The World’s Best LTV is Useless without Cash

It was the perfect take-over-the-world plan.

We’d significantly improved our retention. We’d massively improved our monetization. Our long-term LTV – or at least our estimate of what it could be based on our upstream data – appeared unquestionably strong. We’d grown from spending almost zero to mid six-figures monthly on user acquisition in just a few months. We were a small indie studio (PuzzleSocial) with five full-time staff members making a single game (Daily Celebrity Crossword) – and being able to spend mid six-figures a month was something I was very proud of. 

I had a plan for exactly how we would grow even bigger. There were geos we could expand into. There were new channels we could buy off. There were the incremental organics we could acquire – and new features and content that we could build.

Best of all, we had the long-term LTV to support it. My models clearly showed a massive upward trajectory – even with conservative estimates and after I’d factored in diminishing returns on both CPIs and LTVs as we scaled.

What could go wrong?

Quite simply, as I found out minutes after presenting my plan to scale dramatically, going from mid six-figures to high six-figures requires cash. And cash we had not – at least not as much as we’d have liked. 

That’s when it hit me: strong LTV can be great, but it doesn’t mean everything. Long-term LTV does not represent cash in the bank – and cash is the lifeblood of your company’s operations. 

These were the three learnings that hit home as we negotiated the next steps in our strategy:

1. For many of the best products – and actually, because they’re the best products – monetization happens as a result of users sticking around long-term. 

We had intentionally built very strong retention into the product, putting user experience first instead of hitting users with an unskippable paywall early on in their life cycle. Users loved that we weren’t monetizing them aggressively right out of the gate – and rewarded us with strong long-term LTVs. 

This isn’t unusual – I’ve seen products where a significant proportion of monetization happens after year 1. (This is qualitatively true for subscription apps as well, even if the exact mechanics can be different from free-to-play games.)

However, the fact that we’d sacrificed early monetization for long-term retention meant that we wouldn’t make significant money off of these users until relatively late in their lifecycles.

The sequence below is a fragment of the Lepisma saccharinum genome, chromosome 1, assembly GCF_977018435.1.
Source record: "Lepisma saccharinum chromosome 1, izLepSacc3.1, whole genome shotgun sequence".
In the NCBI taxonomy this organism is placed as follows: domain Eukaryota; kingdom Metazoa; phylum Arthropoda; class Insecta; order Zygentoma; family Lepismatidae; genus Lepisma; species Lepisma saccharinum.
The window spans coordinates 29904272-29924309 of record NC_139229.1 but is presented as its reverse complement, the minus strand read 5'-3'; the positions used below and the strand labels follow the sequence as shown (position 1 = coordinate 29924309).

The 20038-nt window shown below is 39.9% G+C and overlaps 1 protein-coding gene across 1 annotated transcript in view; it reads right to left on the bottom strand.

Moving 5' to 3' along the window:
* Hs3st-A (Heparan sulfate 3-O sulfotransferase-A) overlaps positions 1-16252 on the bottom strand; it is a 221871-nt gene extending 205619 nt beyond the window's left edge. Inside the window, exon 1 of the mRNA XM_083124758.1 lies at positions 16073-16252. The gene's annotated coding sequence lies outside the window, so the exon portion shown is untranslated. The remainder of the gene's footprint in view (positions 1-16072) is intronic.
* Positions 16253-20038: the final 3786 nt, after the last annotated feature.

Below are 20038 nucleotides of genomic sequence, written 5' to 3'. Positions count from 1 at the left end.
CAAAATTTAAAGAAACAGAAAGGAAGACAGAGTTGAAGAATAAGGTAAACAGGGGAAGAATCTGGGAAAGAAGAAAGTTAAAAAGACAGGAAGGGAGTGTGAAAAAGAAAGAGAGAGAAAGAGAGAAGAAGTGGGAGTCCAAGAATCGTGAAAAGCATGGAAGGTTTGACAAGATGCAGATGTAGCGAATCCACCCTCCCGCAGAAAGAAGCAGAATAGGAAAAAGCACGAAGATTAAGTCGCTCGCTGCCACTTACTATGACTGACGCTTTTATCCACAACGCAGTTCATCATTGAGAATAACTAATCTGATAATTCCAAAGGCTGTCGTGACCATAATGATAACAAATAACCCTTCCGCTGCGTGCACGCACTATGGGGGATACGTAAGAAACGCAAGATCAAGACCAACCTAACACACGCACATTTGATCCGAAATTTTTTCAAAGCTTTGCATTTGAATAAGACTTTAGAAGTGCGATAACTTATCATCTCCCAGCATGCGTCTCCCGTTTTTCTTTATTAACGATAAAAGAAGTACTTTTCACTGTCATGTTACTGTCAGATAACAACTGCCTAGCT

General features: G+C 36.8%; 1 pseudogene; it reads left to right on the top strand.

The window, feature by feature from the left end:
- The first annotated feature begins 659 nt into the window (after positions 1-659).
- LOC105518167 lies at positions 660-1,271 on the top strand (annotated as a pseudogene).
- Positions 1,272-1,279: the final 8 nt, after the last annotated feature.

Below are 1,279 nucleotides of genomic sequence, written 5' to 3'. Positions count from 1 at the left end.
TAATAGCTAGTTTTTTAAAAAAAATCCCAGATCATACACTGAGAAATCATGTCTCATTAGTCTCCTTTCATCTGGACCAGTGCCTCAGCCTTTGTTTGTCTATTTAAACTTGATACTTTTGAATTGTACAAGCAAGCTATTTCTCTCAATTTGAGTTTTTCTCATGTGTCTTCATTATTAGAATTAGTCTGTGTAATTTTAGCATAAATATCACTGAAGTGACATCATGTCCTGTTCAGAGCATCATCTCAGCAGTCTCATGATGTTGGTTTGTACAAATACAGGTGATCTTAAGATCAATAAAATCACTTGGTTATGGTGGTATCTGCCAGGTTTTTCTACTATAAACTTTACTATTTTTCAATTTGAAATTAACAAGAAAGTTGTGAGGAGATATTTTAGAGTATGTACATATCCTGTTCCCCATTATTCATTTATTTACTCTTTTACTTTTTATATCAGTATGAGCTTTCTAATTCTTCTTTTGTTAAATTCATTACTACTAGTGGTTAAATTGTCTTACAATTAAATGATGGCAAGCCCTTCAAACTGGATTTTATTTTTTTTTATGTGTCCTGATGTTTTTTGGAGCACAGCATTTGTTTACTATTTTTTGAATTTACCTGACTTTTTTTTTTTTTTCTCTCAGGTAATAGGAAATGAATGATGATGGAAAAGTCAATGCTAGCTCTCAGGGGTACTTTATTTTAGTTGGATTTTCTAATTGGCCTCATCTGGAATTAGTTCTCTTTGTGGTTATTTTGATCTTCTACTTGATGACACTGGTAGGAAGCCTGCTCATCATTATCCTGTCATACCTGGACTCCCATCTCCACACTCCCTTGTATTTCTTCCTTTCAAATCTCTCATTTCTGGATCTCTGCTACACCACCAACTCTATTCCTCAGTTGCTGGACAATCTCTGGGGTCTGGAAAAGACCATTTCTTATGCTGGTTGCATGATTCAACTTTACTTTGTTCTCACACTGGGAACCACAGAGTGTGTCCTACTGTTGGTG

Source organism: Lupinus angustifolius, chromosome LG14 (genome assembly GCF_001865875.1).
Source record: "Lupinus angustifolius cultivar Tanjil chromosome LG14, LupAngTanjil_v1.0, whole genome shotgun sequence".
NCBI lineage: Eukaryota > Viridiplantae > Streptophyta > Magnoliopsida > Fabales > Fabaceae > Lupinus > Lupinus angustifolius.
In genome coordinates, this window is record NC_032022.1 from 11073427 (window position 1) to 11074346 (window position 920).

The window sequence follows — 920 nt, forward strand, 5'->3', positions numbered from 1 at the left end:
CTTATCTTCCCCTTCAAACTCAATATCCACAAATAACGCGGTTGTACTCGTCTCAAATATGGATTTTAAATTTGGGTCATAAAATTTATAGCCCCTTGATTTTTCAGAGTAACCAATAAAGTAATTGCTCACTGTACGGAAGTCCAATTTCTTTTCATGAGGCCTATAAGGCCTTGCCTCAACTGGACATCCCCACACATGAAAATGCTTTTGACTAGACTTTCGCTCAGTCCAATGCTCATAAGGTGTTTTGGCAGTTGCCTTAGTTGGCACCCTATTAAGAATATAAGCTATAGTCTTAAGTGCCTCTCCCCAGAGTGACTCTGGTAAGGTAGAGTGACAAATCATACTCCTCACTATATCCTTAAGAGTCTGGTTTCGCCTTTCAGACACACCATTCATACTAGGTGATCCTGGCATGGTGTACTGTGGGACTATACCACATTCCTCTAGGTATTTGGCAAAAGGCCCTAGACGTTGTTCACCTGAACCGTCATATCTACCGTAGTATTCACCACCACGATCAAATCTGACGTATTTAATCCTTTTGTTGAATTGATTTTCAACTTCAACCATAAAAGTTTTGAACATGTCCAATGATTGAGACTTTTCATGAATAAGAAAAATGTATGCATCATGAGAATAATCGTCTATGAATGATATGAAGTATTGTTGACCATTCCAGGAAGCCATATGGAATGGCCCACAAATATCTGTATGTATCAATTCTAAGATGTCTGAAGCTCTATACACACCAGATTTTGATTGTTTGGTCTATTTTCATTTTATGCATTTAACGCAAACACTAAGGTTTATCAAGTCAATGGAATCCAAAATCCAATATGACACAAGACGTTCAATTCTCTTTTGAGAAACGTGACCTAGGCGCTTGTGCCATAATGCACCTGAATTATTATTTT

2. Many monetization features kick in only after users stay in the app for a significant time.

We had a feature and content roadmap that we considered game-changing. However, users who eventually accessed many of these features had to have spent a long time in the game, working their way up and gradually becoming deeply engaged, typically at 60+ days in.

This behavior is common for games and apps with significant progression mechanics, or a viral/social component. These can typically require a critical mass of progression or engagement before revenues truly explode. For instance, users need to be at a certain level to be able to unlock massive purchases of premium IAP products, join guilds, and/or simply become comfortable inviting their friends. Much of this monetization in our case happened beyond day 60 – not up front right after they installed.

 

3. Cash outflow happens in the short-term.

This may seem obvious, but at the time, this was the primary fact that jolted me out of my “perfect storm” spreadsheet models. 

I realized that while we had a strong revenue plan from our long-term retention and monetization, we wouldn’t be able to pay next month’s bills if we went from mid six-figures to high six-figures in spend without a plan to close the short term revenue-to-spend gap. And unfortunately, neither Facebook nor our landlord would be willing to wait to get paid over the long-term in the way that we were getting paid from our users.

***

This story does have a happy ending, but it wasn’t painless.

After a tedious process that included extensive diligence, we were able to raise a debt round – but the process itself took our focus away from product and growth. Unfortunately, a solution like Braavo hadn’t yet hit the market.

Ultimately, non-dilutive funding gave us the cushion we needed to continue to grow on our trajectory. We were able to continue scaling our spending, growing to about $1.5 million per month in UA spend before we were acquired.

Shamanth Rao is CEO of the mobile user acquisition firm RocketshipHQ, which helps mobile apps grow in a capital-efficient manner. For more tips, pointers and strategies about user acquisition, visit RocketshipHQ’s blog here.

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